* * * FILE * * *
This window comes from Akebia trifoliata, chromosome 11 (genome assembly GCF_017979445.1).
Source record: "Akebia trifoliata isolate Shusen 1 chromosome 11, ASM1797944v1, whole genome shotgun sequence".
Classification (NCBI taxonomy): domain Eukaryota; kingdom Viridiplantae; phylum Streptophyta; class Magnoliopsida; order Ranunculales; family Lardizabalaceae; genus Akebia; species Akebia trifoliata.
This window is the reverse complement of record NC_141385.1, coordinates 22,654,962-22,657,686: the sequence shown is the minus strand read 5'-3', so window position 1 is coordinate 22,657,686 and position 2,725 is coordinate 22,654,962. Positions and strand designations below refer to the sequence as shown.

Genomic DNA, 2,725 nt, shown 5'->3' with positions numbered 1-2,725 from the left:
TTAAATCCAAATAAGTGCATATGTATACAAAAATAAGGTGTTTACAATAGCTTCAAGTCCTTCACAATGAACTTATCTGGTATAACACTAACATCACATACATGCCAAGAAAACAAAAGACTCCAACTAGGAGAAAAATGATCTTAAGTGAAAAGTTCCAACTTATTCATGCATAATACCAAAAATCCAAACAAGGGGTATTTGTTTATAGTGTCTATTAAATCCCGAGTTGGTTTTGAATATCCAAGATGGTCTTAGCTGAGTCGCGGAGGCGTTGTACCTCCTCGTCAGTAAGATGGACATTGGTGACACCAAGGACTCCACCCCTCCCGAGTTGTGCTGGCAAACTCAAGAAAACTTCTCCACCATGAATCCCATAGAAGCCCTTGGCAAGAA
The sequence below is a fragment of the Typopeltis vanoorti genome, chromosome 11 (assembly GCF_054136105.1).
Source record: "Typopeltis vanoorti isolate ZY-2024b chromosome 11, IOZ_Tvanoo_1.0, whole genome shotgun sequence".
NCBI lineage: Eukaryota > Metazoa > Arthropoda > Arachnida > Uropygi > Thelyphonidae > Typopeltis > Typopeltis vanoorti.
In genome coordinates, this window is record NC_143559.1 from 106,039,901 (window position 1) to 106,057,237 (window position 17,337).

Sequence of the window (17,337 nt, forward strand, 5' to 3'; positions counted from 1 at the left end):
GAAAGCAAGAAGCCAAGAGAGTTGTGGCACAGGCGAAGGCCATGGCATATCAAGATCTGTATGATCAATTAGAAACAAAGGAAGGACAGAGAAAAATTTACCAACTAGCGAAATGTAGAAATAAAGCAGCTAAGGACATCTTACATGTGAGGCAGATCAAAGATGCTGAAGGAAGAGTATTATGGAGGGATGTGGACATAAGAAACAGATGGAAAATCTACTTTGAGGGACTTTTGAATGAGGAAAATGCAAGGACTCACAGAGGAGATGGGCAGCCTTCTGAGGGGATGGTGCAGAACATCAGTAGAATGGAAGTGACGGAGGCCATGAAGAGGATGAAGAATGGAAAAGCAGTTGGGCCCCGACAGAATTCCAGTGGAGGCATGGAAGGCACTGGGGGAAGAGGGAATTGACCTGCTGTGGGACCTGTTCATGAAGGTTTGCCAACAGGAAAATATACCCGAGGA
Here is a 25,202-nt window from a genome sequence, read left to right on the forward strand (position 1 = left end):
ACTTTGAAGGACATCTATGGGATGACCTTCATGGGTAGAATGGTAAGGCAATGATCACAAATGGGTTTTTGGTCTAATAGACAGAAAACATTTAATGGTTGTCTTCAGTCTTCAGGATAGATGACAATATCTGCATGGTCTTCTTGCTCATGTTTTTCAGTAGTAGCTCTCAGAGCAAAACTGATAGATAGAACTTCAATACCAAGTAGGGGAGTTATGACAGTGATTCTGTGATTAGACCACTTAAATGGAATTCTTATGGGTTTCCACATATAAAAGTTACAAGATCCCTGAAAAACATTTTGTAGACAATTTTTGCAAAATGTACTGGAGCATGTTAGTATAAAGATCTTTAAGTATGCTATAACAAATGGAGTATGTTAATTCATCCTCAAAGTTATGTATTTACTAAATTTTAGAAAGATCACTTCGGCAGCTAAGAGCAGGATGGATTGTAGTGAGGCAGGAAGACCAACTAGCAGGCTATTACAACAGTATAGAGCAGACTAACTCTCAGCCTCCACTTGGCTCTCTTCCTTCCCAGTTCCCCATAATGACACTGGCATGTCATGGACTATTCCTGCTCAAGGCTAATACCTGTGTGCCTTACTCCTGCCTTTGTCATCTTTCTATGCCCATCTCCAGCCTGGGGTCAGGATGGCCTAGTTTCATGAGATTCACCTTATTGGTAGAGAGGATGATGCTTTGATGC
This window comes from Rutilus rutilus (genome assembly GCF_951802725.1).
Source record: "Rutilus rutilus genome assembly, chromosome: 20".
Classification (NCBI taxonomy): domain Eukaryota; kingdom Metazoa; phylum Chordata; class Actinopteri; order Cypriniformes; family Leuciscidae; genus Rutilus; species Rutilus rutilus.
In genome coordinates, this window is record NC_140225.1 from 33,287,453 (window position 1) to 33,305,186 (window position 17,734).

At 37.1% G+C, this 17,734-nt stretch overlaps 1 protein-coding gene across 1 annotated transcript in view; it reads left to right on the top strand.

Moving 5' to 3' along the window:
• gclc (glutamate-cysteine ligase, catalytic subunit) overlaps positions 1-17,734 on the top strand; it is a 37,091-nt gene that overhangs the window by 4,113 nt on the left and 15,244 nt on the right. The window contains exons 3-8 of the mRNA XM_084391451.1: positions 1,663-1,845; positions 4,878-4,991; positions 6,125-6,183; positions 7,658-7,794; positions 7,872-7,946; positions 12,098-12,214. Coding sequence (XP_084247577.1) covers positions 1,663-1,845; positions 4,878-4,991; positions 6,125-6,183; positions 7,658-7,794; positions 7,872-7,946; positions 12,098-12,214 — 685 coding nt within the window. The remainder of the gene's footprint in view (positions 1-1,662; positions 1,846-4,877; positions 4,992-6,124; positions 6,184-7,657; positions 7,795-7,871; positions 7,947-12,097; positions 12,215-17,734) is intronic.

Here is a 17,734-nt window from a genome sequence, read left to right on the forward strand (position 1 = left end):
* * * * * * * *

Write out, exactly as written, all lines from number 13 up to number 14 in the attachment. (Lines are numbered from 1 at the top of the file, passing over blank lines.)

Here is a 25,202-nt window from a genome sequence, read left to right on the forward strand (position 1 = left end):
ACTTTGAAGGACATCTATGGGATGACCTTCATGGGTAGAATGGTAAGGCAATGATCACAAATGGGTTTTTGGTCTAATAGACAGAAAACATTTAATGGTTGTCTTCAGTCTTCAGGATAGATGACAATATCTGCATGGTCTTCTTGCTCATGTTTTTCAGTAGTAGCTCTCAGAGCAAAACTGATAGATAGAACTTCAATACCAAGTAGGGGAGTTATGACAGTGATTCTGTGATTAGACCACTTAAATGGAATTCTTATGGGTTTCCACATATAAAAGTTACAAGATCCCTGAAAAACATTTTGTAGACAATTTTTGCAAAATGTACTGGAGCATGTTAGTATAAAGATCTTTAAGTATGCTATAACAAATGGAGTATGTTAATTCATCCTCAAAGTTATGTATTTACTAAATTTTAGAAAGATCACTTCGGCAGCTAAGAGCAGGATGGATTGTAGTGAGGCAGGAAGACCAACTAGCAGGCTATTACAACAGTATAGAGCAGACTAACTCTCAGCCTCCACTTGGCTCTCTTCCTTCCCAGTTCCCCATAATGACACTGGCATGTCATGGACTATTCCTGCTCAAGGCTAATACCTGTGTGCCTTACTCCTGCCTTTGTCATCTTTCTATGCCCATCTCCAGCCTGGGGTCAGGATGGCCTAGTTTCATGAGATTCACCTTATTGGTAGAGAGGATGATGCTTTGATGC